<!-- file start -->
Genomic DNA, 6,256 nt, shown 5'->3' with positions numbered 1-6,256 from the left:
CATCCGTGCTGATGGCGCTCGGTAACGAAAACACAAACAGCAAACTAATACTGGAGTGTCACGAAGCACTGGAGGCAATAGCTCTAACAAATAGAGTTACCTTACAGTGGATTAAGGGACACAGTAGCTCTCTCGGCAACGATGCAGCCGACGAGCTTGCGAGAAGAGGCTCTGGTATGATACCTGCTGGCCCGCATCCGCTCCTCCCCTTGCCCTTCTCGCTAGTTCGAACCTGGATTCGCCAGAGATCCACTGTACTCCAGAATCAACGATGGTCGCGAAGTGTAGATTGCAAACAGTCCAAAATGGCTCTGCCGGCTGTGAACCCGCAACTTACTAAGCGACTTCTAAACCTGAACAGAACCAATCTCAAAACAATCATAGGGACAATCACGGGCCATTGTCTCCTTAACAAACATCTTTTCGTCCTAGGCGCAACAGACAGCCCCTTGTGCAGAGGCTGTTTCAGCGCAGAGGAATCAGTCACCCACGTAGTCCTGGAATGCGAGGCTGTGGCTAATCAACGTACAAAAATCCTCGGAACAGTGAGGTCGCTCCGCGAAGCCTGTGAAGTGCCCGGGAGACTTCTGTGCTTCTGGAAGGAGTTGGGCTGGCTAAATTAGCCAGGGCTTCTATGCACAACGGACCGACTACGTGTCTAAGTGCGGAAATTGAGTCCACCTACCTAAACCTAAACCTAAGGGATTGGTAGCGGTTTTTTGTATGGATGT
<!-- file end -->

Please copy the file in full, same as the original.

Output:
Genomic DNA, 6,256 nt, shown 5'->3' with positions numbered 1-6,256 from the left:
CATCCGTGCTGATGGCGCTCGGTAACGAAAACACAAACAGCAAACTAATACTGGAGTGTCACGAAGCACTGGAGGCAATAGCTCTAACAAATAGAGTTACCTTACAGTGGATTAAGGGACACAGTAGCTCTCTCGGCAACGATGCAGCCGACGAGCTTGCGAGAAGAGGCTCTGGTATGATACCTGCTGGCCCGCATCCGCTCCTCCCCTTGCCCTTCTCGCTAGTTCGAACCTGGATTCGCCAGAGATCCACTGTACTCCAGAATCAACGATGGTCGCGAAGTGTAGATTGCAAACAGTCCAAAATGGCTCTGCCGGCTGTGAACCCGCAACTTACTAAGCGACTTCTAAACCTGAACAGAACCAATCTCAAAACAATCATAGGGACAATCACGGGCCATTGTCTCCTTAACAAACATCTTTTCGTCCTAGGCGCAACAGACAGCCCCTTGTGCAGAGGCTGTTTCAGCGCAGAGGAATCAGTCACCCACGTAGTCCTGGAATGCGAGGCTGTGGCTAATCAACGTACAAAAATCCTCGGAACAGTGAGGTCGCTCCGCGAAGCCTGTGAAGTGCCCGGGAGACTTCTGTGCTTCTGGAAGGAGTTGGGCTGGCTAAATTAGCCAGGGCTTCTATGCACAACGGACCGACTACGTGTCTAAGTGCGGAAATTGAGTCCACCTACCTAAACCTAAACCTAAGGGATTGGTAGCGGTTTTTTGTATGGATGT